Recently on Toy Wizards, we published an article direct from Hasbro where they diligently insisted that they were cracking down on all Transformers bootleg toy manufactures in China.
All of us Wizards found this news quite interesting. Thus, we took it back to Toy Wizards HQ to have a chat about it. But I had especially strong feelings about this news and wanted to express my point of view in article form:
Hasbro’s Transformers brand shouldn’t be a stranger to anyone at this point in our popular culture. And with most major franchise properties, (this one spanning thirty-five years) neither are counterfeit products based on said brand.
China has had a long reputation as the leader in manufacturing such counterfeits, bootlegs, unlicensed products, or knockoffs. Call them what you will. From school supplies, bags, backpacks, water bottles, and T-shirts, products with these familiar images pile out of China by the thousands. How about the toys ranging from slightly recognizable, to collector quality reproductions, of Hasbro and Takara Tomy’s Masterpiece Transformers toy line? Really, China has done it all.
So, what has Hasbro accomplished in this latest winfall against manufacturers of copyright infringing products? Well, the answer is not a lot.
No matter what message their own smug, self published article would like you to believe.
Trademark and copyright infringement are the most easily upheld criminal cases. You see, if someone were to release a graphic T-shirt with beloved Autobot Bumblebee’s face on it, it’s not a big deal. If that T-shirt had Bee’s face, the Bumblebee movie logo, and the Transformers brand logo all present, that’s a big no-no. The logos and branding are trademarks that cannot be duplicated for individual sale.
Similarly in the world of toys, a straight copy of Transformers Masterpiece Bumblebee in a reproduction of the toy’s box, with all logos and branding present, including the trademarked Autobot faction symbol present on the toy, and the packaging in order to dupe your casual buying audience that this item is in fact the real deal, is also a no-no.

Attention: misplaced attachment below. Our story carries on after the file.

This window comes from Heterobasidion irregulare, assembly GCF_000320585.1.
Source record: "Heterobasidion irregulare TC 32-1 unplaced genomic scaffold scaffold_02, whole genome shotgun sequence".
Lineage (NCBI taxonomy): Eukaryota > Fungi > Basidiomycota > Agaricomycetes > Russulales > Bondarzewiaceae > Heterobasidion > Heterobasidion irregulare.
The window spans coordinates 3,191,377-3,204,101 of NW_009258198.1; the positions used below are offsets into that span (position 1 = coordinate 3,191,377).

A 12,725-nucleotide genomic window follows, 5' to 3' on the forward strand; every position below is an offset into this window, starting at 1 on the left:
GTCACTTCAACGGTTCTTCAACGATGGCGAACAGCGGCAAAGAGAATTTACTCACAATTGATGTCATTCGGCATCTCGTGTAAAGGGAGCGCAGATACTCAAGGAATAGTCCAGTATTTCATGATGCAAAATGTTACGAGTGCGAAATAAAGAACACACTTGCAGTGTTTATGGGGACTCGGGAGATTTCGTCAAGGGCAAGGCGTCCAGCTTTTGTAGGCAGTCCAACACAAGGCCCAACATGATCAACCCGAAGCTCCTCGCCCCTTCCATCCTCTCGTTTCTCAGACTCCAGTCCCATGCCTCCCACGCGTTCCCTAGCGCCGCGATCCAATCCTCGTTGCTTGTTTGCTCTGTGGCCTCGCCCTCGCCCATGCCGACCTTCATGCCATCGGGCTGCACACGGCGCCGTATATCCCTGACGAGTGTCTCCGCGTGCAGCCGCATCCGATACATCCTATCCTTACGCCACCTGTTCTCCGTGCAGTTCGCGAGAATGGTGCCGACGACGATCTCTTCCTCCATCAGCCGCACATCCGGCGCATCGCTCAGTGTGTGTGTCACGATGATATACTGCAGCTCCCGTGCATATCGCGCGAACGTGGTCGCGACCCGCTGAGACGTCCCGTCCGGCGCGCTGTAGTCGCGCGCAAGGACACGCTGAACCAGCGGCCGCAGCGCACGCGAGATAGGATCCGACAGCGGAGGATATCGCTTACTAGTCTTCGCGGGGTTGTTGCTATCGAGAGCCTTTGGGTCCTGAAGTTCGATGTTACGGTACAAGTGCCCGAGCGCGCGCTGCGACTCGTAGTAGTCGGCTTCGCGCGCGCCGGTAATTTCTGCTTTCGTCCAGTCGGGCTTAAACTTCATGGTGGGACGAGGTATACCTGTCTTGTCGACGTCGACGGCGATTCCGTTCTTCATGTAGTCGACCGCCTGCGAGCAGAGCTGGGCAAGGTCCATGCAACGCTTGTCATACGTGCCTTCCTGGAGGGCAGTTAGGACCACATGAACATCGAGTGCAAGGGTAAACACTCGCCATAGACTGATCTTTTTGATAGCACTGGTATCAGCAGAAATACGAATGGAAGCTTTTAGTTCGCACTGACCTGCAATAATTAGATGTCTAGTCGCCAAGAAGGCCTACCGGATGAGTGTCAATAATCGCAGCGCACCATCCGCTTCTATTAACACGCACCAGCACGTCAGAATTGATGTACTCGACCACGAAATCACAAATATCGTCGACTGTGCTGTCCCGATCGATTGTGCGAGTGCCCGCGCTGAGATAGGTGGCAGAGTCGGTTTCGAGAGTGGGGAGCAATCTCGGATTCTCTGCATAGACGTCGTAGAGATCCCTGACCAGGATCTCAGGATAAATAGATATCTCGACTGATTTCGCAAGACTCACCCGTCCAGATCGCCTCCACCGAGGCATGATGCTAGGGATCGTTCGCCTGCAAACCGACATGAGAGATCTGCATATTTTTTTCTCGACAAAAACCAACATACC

With that in mind, how come there are so many companies out there making Transformers toys that are not Hasbro or Takara Tomy!? Why can I go to the biggest collectible toy e-tailers and see these products for sale!? Why isn’t Hasbro cracking down on these guys!!?
These companies, affectionately referred to as ‘Third party” in the collector’s community, are safe from large corporations taking action against them because they are very carefully avoiding infringing upon trademarks and copyrights. They never use actual names of characters, often opting to create fun word play that closely resembles it or one based on character traits. They do not include trademarked faction symbols, brand logos, recognizable semiotics or sign symbols, or any verbiage specific to their unique playability (i.e. Headmaster, Duocon, Triple Changer). The only thing that these new versions of old classics might infringe upon is intellectual property and that’s a tough one to defend.
Even for a corporate giant in the toy world like Hasbro.
In order for Hasbro to take action against a third party company producing a red and blue robot that looks like Optimus Prime, transforms like Optimus Prime, and tastes like Optimus Prime they would need to prove to the courts that they own the intellectual property of transforming robots. Specifically, transforming robots that are red, white and blue, change into flat nosed semi-trucks, and in many cases borrow little to no design ques, or engineering properties of any officially licensed product released before them. These toys are 100% new, manufactured and produced at a much smaller scale compared to what Hasbro ships to retailers worldwide and only resembles a character that Hasbro has created and has rights to.
While there is a large chunk of the fandom that sees articles like the one recently released and begins to tout that the end times are nigh for companies releasing unofficial products, and more specifically transforming toys meant to resemble our favorite Autobots and Decepticons, this just isn’t the case. At least not yet. Collecting and enjoying third party toys has become a major focus over the last several years. There is always a fine line and the idea of the license holder coming after these small companies is ever present.
However, I don’t think that’s what either Hasbro or Takara Tomy have in mind when it comes to their Transformers brand. The freedom of choice has sparked an amazing amount of response to the franchise in general. There has truly never been a greater time to be fan of Transformers toys. From any era, and in every shape and size. Hasbro knows this. They will either relent to fans or draw inspiration from competition and improve.